It's 60 per cent more expensive to live in Stamford than the rest of Lincolnshire according to new research by Lloyds Bank
New data released today (Saturday) has revealed that it's more expensive to live in Stamford rather than the rest of Lincolnshire.
New statistics by Lloyds Bank revealed the market towns with the highest premium compared to the average for the county. Stamford was 10th on the list (for the country), where the average house price is £314,423, against the average price for the county of £196,384 - a huge 60 per cent higher.
Homebuyers looking to live in one of England’s picturesque market towns will need to pay on average, a premium of £41,633 or 17 per cent higher than the country average. According to the research from Lloyds Bank, house prices in these areas have grown on average, by 23 per cent in the past 10 years to an average of £290,775, this is nearly eight times more than the average gross earnings of full time workers across England*.
The top nine most expensive market towns in the country were in the South East with the 10th in the South West. These 10 market towns (found in Buckinghamshire, Hampshire, Oxfordshire, Hertfordshire, Bedfordshire, Kent, and Essex) house prices have grown on average 60 per cent since 2008 compared to the average market town growth of 23 per cent..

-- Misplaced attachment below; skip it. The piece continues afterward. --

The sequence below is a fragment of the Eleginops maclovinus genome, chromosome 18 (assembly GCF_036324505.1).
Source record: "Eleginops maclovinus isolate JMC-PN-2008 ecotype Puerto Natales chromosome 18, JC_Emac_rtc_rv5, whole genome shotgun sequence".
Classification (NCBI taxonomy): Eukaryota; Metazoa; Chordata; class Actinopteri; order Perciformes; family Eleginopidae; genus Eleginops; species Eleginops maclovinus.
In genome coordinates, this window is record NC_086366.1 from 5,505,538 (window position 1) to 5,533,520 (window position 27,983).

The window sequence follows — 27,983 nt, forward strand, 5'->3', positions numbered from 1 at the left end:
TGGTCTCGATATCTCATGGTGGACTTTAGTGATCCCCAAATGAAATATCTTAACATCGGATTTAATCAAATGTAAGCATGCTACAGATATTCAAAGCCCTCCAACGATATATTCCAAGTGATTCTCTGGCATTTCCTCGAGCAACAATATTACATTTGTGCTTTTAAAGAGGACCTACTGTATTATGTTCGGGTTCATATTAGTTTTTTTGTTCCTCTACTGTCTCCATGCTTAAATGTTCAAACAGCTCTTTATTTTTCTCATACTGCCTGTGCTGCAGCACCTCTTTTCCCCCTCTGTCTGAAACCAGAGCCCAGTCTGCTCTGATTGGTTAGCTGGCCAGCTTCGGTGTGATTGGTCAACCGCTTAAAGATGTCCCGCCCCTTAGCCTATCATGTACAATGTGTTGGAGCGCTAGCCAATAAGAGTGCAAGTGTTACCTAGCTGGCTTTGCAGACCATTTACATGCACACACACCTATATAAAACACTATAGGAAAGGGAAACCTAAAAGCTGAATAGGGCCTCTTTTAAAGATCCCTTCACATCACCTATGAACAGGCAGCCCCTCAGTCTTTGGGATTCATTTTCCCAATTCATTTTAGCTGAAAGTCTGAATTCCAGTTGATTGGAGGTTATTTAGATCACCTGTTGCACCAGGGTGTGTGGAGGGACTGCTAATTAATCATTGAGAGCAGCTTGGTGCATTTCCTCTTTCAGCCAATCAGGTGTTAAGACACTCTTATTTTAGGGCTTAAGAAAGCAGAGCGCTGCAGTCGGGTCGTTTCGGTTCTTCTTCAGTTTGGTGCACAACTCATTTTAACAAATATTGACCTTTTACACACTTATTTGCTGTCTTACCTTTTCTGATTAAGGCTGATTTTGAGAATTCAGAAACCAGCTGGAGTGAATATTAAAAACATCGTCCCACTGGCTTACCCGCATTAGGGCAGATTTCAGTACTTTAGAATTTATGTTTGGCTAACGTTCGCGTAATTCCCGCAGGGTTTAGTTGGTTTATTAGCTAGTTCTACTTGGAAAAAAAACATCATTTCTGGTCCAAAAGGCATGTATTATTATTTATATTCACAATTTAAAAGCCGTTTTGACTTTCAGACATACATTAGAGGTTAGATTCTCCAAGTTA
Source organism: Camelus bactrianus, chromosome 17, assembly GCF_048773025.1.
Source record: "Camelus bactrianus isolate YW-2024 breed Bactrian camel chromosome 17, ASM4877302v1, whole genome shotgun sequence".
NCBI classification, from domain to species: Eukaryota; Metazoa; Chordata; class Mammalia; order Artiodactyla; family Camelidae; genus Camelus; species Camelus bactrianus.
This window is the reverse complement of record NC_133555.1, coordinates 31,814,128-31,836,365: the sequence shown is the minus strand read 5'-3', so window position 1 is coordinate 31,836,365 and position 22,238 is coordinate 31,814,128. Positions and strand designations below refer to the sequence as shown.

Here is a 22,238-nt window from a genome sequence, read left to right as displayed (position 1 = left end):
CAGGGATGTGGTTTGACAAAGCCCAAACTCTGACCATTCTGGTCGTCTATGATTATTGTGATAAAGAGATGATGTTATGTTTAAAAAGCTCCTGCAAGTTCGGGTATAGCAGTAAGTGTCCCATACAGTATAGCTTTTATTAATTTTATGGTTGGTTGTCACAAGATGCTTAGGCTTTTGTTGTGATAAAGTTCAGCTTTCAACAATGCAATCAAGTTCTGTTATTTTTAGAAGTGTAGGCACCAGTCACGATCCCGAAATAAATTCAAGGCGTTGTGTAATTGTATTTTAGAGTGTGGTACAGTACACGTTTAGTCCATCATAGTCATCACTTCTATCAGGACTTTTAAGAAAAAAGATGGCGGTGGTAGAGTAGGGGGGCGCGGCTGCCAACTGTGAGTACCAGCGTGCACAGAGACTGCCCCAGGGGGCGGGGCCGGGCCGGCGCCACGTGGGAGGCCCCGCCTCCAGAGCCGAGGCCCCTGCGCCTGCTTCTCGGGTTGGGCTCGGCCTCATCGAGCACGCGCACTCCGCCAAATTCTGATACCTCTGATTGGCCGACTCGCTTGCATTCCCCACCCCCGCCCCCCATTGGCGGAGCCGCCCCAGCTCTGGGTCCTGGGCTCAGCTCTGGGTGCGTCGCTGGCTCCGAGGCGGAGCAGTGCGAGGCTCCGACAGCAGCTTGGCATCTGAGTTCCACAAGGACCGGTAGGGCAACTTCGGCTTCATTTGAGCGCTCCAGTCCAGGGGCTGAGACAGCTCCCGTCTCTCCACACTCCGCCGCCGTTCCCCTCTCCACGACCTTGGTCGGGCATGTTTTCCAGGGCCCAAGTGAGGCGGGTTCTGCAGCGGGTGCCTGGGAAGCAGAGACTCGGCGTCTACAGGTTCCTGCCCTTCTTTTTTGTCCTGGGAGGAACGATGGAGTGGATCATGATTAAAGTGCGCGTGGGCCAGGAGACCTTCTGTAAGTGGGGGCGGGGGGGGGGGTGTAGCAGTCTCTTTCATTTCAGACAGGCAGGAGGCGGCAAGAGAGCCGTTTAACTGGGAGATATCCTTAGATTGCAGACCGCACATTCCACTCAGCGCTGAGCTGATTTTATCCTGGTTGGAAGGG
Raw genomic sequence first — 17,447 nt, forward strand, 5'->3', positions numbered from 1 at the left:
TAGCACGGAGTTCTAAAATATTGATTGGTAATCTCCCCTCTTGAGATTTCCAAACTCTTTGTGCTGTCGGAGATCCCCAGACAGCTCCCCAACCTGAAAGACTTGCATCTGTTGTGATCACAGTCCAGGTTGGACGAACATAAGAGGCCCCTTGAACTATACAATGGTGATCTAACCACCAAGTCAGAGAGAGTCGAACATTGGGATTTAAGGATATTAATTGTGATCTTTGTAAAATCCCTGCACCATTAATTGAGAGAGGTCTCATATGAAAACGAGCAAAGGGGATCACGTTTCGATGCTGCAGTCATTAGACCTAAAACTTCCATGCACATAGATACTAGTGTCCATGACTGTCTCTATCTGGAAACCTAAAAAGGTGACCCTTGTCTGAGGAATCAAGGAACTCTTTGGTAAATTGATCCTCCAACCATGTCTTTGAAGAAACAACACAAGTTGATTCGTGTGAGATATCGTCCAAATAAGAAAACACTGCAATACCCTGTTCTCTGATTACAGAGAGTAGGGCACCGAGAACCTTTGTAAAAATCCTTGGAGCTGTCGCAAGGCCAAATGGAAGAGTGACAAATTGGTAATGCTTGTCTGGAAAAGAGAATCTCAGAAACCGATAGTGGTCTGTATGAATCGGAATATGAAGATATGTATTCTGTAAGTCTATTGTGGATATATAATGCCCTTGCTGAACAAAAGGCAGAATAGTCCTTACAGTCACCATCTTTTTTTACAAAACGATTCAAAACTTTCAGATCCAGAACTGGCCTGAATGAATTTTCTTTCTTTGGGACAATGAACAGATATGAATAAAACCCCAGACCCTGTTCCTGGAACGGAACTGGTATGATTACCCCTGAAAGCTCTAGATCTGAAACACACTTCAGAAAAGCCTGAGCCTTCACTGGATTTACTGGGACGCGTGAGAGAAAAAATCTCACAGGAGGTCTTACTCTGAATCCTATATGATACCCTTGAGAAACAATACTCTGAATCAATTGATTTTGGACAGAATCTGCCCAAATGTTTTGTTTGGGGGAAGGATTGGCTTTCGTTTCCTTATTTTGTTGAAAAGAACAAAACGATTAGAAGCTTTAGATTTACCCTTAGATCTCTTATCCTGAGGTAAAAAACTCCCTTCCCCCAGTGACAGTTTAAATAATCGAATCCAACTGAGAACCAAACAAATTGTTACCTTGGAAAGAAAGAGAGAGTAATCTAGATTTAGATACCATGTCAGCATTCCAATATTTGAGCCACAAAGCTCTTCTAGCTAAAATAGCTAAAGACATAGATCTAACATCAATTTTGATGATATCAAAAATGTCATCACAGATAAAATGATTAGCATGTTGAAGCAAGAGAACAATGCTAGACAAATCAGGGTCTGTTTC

Beaconsfield in Buckinghamshire, close to the Chiltern Hills and within a 40 minute commute to London, carries the largest house price premium with homes costing 158 per cent (or £644,995) above the county average of £408,980. The most affordable market town can be found further north in Ferryhill, Durham, where the average home will cost buyers £78,317, 93 per cent (£975,658) less than Beaconsfield (£1,053,975).
In the past five years house prices in market towns have risen by an average of £915 per month
The average English market town home has risen by £54,908 from £235,867 in 2013 to £290,775 in 2018. Oxfordshire towns Henley on Thames and Thame had the biggest increase in price since 2013, where the average house price rose by £325,266 (63%) to £838,206 and £189,482 (66%) to £477,664. respectively.
Andrew Mason, mortgages product director at Lloyds Bank, said: "With house prices rising by almost £1,000 a month in the most popular market towns over the past five years, the value put on quality of life and curbside appeal is clear. Homebuyers continue to be attracted to towns on the commuter belt into London and are prepared to pay extra to live there. For home buyers who are looking for market charm, but not necessarily needing to commute to London, the most affordable towns reside in Yorkshire, Lincolnshire and the North.”